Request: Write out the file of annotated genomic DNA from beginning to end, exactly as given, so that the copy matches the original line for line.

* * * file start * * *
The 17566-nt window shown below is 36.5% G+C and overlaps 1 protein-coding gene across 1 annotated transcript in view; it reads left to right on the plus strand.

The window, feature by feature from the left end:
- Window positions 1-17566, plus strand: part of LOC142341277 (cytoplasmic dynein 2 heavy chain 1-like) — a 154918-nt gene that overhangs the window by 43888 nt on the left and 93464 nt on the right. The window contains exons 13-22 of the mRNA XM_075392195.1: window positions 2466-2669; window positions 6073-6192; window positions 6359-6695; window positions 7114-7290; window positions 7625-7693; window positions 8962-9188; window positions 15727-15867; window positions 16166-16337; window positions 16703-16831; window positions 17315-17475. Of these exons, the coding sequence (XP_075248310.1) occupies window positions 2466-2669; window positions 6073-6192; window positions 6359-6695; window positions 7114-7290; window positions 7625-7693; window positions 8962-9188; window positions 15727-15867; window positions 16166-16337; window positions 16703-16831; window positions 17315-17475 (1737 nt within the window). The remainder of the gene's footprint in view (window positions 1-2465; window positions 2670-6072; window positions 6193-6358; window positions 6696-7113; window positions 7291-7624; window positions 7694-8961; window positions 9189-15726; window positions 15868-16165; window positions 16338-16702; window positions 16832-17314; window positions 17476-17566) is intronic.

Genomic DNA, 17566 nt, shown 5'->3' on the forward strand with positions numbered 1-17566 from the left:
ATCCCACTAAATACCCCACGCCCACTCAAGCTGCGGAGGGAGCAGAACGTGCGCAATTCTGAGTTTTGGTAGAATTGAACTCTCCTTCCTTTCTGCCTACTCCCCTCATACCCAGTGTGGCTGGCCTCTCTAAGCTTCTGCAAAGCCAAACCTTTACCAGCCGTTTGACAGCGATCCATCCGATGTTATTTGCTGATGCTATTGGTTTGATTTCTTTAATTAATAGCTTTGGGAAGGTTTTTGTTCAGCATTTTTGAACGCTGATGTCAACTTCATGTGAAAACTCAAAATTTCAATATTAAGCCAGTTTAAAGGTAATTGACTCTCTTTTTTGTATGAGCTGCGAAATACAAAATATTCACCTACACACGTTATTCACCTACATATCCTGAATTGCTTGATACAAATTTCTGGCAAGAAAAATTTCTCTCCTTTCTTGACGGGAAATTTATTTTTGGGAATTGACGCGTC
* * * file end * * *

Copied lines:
The 17566-nt window shown below is 36.5% G+C and overlaps 1 protein-coding gene across 1 annotated transcript in view; it reads left to right on the plus strand.

The window, feature by feature from the left end:
- Window positions 1-17566, plus strand: part of LOC142341277 (cytoplasmic dynein 2 heavy chain 1-like) — a 154918-nt gene that overhangs the window by 43888 nt on the left and 93464 nt on the right. The window contains exons 13-22 of the mRNA XM_075392195.1: window positions 2466-2669; window positions 6073-6192; window positions 6359-6695; window positions 7114-7290; window positions 7625-7693; window positions 8962-9188; window positions 15727-15867; window positions 16166-16337; window positions 16703-16831; window positions 17315-17475. Of these exons, the coding sequence (XP_075248310.1) occupies window positions 2466-2669; window positions 6073-6192; window positions 6359-6695; window positions 7114-7290; window positions 7625-7693; window positions 8962-9188; window positions 15727-15867; window positions 16166-16337; window positions 16703-16831; window positions 17315-17475 (1737 nt within the window). The remainder of the gene's footprint in view (window positions 1-2465; window positions 2670-6072; window positions 6193-6358; window positions 6696-7113; window positions 7291-7624; window positions 7694-8961; window positions 9189-15726; window positions 15868-16165; window positions 16338-16702; window positions 16832-17314; window positions 17476-17566) is intronic.

Genomic DNA, 17566 nt, shown 5'->3' on the forward strand with positions numbered 1-17566 from the left:
ATCCCACTAAATACCCCACGCCCACTCAAGCTGCGGAGGGAGCAGAACGTGCGCAATTCTGAGTTTTGGTAGAATTGAACTCTCCTTCCTTTCTGCCTACTCCCCTCATACCCAGTGTGGCTGGCCTCTCTAAGCTTCTGCAAAGCCAAACCTTTACCAGCCGTTTGACAGCGATCCATCCGATGTTATTTGCTGATGCTATTGGTTTGATTTCTTTAATTAATAGCTTTGGGAAGGTTTTTGTTCAGCATTTTTGAACGCTGATGTCAACTTCATGTGAAAACTCAAAATTTCAATATTAAGCCAGTTTAAAGGTAATTGACTCTCTTTTTTGTATGAGCTGCGAAATACAAAATATTCACCTACACACGTTATTCACCTACATATCCTGAATTGCTTGATACAAATTTCTGGCAAGAAAAATTTCTCTCCTTTCTTGACGGGAAATTTATTTTTGGGAATTGACGCGTC